From one chap’s house is frequently heard a shout: “We’re all in this together,”
a matter that may not sound very interesting – until you know that he lives alone.

“Everybody hates a monopoly – except the King and all his subjects.”
“But who else is there?”
“Those who must ask won’t ever know.”

One man wished his personal motto was: “Live life like you mean it,”
(but learned it was already taken).

At Home Delivery.
Whenever one guy’s ever-pregnant mind delivers another new and exciting thought,
he will shout: “Doctor! – my water just broke!”

If an ipse dixit artist is not satisfied with his work,
the simplest solution is to offer to explain its meaning.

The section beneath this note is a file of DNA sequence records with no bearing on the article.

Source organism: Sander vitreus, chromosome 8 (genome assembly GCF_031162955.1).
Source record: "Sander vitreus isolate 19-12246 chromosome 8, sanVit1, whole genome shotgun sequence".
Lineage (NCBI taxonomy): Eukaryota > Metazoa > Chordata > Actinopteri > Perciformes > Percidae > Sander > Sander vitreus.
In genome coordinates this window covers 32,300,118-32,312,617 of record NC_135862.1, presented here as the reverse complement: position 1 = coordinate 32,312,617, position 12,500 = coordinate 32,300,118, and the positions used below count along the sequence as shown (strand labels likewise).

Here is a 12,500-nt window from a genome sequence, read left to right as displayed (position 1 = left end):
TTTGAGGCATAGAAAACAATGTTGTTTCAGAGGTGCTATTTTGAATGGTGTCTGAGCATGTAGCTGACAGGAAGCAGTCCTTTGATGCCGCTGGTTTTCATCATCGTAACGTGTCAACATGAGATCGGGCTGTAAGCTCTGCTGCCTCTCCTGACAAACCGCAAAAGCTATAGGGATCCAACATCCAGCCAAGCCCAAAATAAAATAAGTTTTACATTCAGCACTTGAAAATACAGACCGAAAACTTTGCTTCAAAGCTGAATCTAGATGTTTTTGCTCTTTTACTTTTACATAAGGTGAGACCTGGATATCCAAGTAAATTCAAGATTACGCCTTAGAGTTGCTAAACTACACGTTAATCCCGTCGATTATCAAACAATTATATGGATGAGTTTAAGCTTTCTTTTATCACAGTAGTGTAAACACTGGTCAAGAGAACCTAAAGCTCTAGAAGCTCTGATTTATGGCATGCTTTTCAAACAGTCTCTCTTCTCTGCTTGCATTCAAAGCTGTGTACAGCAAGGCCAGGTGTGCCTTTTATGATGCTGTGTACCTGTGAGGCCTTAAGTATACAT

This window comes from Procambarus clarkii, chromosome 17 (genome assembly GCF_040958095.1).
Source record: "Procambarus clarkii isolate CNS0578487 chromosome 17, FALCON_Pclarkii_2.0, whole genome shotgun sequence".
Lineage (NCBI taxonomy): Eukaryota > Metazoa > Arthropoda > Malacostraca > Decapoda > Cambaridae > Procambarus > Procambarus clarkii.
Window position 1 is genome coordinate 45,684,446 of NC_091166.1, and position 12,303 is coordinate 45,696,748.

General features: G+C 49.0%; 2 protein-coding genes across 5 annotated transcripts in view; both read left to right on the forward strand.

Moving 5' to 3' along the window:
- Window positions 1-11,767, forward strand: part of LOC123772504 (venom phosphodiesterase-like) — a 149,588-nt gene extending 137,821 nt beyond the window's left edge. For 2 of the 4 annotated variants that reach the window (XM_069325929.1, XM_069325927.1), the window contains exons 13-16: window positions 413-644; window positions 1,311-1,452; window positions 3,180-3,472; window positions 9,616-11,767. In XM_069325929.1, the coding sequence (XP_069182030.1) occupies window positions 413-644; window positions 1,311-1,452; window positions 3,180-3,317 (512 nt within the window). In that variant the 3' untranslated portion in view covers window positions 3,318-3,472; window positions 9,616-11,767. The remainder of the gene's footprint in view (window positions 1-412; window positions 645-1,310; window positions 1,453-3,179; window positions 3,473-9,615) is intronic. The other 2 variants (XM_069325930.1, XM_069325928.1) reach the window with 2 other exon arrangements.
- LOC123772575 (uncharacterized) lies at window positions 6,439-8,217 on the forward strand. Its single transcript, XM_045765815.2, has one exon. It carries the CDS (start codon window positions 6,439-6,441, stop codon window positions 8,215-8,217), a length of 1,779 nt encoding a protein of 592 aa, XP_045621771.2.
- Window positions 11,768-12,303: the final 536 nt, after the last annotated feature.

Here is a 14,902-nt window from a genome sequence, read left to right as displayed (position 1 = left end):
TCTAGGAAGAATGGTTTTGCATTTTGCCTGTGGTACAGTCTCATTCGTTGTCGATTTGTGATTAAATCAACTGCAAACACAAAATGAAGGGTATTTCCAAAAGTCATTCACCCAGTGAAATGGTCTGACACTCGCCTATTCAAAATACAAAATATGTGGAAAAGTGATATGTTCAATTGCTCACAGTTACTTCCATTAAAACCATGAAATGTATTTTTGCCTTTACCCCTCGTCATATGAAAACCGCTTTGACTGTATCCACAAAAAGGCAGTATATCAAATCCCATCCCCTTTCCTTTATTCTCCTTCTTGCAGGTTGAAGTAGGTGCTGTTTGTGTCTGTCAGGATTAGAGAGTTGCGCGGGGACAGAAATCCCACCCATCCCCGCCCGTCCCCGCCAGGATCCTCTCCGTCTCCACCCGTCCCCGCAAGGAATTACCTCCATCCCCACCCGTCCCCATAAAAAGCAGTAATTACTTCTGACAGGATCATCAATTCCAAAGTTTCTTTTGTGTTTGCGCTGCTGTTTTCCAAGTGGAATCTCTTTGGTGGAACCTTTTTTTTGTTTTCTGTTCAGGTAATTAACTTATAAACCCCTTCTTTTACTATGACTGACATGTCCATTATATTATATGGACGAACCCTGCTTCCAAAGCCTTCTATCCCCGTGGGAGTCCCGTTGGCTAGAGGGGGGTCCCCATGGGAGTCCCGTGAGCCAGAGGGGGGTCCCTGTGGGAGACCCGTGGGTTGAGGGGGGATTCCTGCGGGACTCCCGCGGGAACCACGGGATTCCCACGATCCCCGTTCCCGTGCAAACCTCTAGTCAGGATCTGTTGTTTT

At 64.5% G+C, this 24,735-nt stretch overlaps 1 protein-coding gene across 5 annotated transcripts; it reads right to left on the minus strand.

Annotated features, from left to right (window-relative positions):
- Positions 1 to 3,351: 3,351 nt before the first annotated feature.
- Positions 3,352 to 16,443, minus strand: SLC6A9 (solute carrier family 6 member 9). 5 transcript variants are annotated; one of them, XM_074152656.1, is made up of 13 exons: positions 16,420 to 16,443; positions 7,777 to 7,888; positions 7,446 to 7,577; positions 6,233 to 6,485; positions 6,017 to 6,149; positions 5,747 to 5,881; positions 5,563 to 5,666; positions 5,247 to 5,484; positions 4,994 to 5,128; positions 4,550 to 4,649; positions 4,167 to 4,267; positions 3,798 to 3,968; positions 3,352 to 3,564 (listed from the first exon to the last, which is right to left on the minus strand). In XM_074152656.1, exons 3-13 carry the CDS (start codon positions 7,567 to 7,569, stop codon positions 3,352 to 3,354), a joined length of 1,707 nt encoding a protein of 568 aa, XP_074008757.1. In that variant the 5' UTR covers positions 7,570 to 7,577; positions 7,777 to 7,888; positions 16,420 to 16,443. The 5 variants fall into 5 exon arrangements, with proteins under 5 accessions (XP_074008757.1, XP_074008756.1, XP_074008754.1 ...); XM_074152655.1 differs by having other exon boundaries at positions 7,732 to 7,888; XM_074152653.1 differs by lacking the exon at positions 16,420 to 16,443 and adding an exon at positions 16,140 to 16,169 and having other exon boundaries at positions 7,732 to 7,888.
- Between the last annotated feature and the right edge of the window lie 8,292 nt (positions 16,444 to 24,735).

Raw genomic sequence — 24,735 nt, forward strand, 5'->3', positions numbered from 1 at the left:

Anything that is clear to you but not to others, is always of potential use
in the mental revolution.

One humble-seeming little feller who was constantly ribbed by his cohorts at work
for being so quiet and never joining in their lively political and sports debates
around the office water cooler, finally one day shot back:
“If god had wanted me to have opinions, he would have given me some.”
(Rumors circulate that he had a brother who was killed two years ago at home as the result of
a droll explosion.)

Nothing has the humor potential of the inevitable.

One reason the neural revolution is so inexpensive to mount & maintain is that it does not incur the kinds of expenses common to most activities (for instance):
it does not employ, nor could it even make use of such services as: advertising,
public relations, financial planning, psychological counseling, legal representation,
or lobbying government representatives;
the inner resistance is a private turtle without a shell.